[A revised and improved version of this essay appears in my book The Eleventh Doctor: a critical ramble through Matt Smith’s tenure in Doctor Who.]
So yesterday evening I watched Flesh and Stone, the second half of the two-parter that began with last week’s The Time of Angels, and the fifth outing for the new Doctor Matt Smith. It had a lot to live up to: a very creepy opening episode featuring an enemy that has quickly become iconic — maybe more so than any Doctor Who creature outside of the Daleks and Cybermen. Did it come up to expectation?
I dont know.
Of all the episodes I’ve seen, this is the one that I most need to watch again. All the things that I expected to love about it — clever plotting, a resolution that makes sense, frightening monsters — seem a little hazy in my mind now; and I couldn’t really say, for example, how I feel about the angels themselves right now. Does their development make them more interesting or less well-defined? (Well, OK, obviously it does both; but which effect is stronger?)
But the dialogue and the acting, which I’d not particularly expected so much from, were outstanding. Again and again as the episode progressed, I found myself taken by surprise by a clever insight or a moment of undiluted Doctorishness. I laughed out loud a lot of times — not because it was particularly funny, but for the sheer joy of watching. Matt Smith continues to push out ahead of the pack as my favourite Doctor, both fulfilling and transcending established characteristics of the role. He continues to exude a mostly-calm intelligence, and is much more obviously analytical than his predecessor. Much as I liked Tennant, I find I am already beginning to look back on his tenure as a little plasticky, a bit self-parodying; where he was painted in primary colours, Smith’s Doctor is subtler and richer.
Amy is also developing as a character (although see below). I’ve only now realised how rare it is to see one of the Doctor’s companions truly scared, as she was last night. And it was good to see: she should be scared. Others have commented that Amy has seemed too breezy, too confident; as though she doesn’t understand or care what is at stake in her various adventures. Last night, not so much. She knew.
As is so often the case in Doctor Who, the frightening parts are not so much the attacks of the monsters as the unexpected ideas — such as people disappearing so thoroughly that they literally never existed. Moffat is particularly strong on this kind of thing: remember Doctor Moon in Silence in the Library turning to Cal and telling her that her dreams are real and her real life is not? These ideas, when stated baldly in a blog, may not be very spine-tingling; when presented in a coherent fiction, and acted convincingly, they surely are. Flesh and Stone gave me several of these moments, and I love it for that — something that is pretty much unique to Who.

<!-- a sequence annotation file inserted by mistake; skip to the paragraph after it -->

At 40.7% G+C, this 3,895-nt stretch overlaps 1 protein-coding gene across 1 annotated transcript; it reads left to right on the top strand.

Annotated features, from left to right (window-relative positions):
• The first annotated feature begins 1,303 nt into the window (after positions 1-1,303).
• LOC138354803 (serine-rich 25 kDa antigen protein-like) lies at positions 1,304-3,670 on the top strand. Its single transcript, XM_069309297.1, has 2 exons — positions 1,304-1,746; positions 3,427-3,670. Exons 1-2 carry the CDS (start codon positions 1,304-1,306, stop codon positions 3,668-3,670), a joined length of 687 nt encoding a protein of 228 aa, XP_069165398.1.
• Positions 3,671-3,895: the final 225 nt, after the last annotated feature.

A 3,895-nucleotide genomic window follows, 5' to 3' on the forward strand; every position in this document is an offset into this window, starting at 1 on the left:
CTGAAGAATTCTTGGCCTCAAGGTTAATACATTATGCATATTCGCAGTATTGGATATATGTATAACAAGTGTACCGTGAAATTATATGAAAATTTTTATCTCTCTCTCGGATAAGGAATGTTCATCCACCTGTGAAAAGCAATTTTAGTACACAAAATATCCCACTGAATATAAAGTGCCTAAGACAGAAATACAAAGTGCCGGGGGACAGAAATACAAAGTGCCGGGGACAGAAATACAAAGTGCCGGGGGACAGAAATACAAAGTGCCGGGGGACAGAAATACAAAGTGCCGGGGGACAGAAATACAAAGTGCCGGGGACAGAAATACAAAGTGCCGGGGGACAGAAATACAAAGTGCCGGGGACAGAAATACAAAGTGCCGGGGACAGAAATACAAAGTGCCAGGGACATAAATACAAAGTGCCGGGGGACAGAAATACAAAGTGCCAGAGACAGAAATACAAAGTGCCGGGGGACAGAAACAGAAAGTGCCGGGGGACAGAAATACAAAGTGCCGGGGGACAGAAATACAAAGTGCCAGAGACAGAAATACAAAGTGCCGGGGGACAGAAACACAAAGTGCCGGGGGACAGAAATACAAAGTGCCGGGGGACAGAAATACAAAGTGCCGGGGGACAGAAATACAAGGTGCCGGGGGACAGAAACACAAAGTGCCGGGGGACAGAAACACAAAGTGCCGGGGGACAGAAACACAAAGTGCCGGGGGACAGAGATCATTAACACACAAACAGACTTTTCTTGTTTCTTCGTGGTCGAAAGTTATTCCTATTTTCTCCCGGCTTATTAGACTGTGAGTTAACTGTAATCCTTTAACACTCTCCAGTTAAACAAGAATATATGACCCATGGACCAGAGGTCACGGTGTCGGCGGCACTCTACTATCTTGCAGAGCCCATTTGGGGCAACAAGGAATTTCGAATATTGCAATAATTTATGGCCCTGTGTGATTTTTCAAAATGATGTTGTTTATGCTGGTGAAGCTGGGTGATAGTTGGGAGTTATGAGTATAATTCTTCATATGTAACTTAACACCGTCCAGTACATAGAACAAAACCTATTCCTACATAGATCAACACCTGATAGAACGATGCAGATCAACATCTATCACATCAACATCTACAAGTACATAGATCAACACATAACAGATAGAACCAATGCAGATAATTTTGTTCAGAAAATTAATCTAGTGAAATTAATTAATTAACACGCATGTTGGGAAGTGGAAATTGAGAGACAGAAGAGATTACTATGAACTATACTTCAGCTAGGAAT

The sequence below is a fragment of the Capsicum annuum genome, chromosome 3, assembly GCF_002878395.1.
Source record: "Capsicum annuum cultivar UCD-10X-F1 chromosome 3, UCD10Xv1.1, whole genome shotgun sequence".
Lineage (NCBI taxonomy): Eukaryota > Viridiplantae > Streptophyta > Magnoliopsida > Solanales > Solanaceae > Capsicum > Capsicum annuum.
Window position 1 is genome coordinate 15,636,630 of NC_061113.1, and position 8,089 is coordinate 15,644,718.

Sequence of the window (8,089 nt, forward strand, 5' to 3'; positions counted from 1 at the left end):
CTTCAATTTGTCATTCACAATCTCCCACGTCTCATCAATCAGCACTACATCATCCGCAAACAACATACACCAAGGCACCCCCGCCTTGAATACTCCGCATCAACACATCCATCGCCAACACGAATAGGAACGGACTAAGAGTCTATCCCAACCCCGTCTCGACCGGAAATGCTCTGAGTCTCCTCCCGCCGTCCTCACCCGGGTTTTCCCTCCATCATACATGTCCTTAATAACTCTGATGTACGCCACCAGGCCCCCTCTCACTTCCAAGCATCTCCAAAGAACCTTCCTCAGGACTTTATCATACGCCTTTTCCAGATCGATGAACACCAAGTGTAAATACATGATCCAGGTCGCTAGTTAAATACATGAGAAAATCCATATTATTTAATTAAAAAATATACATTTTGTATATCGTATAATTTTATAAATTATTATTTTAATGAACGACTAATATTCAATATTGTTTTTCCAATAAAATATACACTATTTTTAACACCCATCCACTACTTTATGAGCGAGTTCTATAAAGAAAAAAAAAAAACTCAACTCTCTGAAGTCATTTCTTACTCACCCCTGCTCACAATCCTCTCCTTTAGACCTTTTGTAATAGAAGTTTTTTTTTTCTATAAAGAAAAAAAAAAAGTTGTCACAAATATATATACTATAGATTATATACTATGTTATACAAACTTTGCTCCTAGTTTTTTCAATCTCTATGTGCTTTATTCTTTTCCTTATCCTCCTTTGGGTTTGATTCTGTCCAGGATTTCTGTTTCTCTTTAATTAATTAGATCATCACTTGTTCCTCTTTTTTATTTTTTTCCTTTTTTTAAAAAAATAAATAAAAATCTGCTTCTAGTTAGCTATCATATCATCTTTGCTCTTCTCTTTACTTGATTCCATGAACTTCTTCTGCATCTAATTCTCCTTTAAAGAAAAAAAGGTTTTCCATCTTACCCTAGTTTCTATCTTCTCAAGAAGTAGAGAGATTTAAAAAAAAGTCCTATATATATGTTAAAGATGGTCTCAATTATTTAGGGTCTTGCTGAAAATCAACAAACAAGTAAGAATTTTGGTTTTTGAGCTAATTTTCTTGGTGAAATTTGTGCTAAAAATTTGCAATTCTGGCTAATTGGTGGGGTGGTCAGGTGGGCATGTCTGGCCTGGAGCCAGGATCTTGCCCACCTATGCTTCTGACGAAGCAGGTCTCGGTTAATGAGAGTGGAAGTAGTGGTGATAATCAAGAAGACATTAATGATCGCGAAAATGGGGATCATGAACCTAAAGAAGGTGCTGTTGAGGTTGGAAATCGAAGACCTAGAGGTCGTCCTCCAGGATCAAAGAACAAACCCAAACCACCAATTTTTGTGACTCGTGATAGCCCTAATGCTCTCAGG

Oh, and the epilogue, back on Earth? Put me down as Not A Fan. I hope we’re going to see some specific exculpatory reason for Amy’s behaviour. I’ve liked her a lot up till now; I don’t want to lose my respect for her. The Doctor’s response suggested that something was Wrong there, and I hope it gets laid out for us.
On the positive side, at least Graham Norton wasn’t in it this time.
And so on to the rest of the season: the bad news is the the Grand Moff himself did not write any the next six episodes; the good news is that he wrote the final two-parter, in which I fully expect to see the Crack In The Universe again, and probably also see River Song killing The Best Man She Has Ever Known. But first: vampires! As always, I avoided seeing the trailer, so all I know is what’s in the title — that next week’s episode involves vampires and that they’re in Venice. It’s by Toby Whithouse, whose previous story, School Reunion, I thought was pretty brilliant, although I know not everyone agrees on that. I loved its treatment of Sarah Jane on her return, and especially Mickey’s realisation that he is the tin dog. Now we’ll see what he does with vampires.
Five episodes in, now is a pretty good time to take stock of the new season. Of those five, Moffat has written four (all but Victory of the Daleks), and of course has had overall control of the show, including the casting of Smith and Gillan as the Doctor and Amy. How does the half-term report look?
It looks very, very good. If I seem to have damned some of the episodes so far with faint praise — including Flesh and Stone, I suppose — it’s because I came into this season with very high expectations given Moffatt’s previous. Those expectations may not have been exceeded, but neither have they been disappointed. The new Doctor is outstanding, the plots are making more sense than at any previous time since the show was revived, and there are more spine-tingling moments than ever before — not fear exactly, but a sense of being close to something profound.
Most important of all, I am finding myself looking forward to each week’s episode with an eagerness I’ve not felt since 2005 (Christopher Eccleston’s season). Each episode feels like an event — something I don’t want to miss (even though I know I’ll be able to download it within a couple of hours if I do). The countdown to each Saturday’s episode is starting around the previous Tuesday. My boys and their friends are playing Weeping Angels. The monsters are iconic again.
There are, always have been, and always will be, things to dislike about Doctor Who. There will always be a segment of the population that just refuses to like it. But the deficiencies are easy to overlook this time around, and the many unique merits of the program are more apparent than ever. I’m having a great time.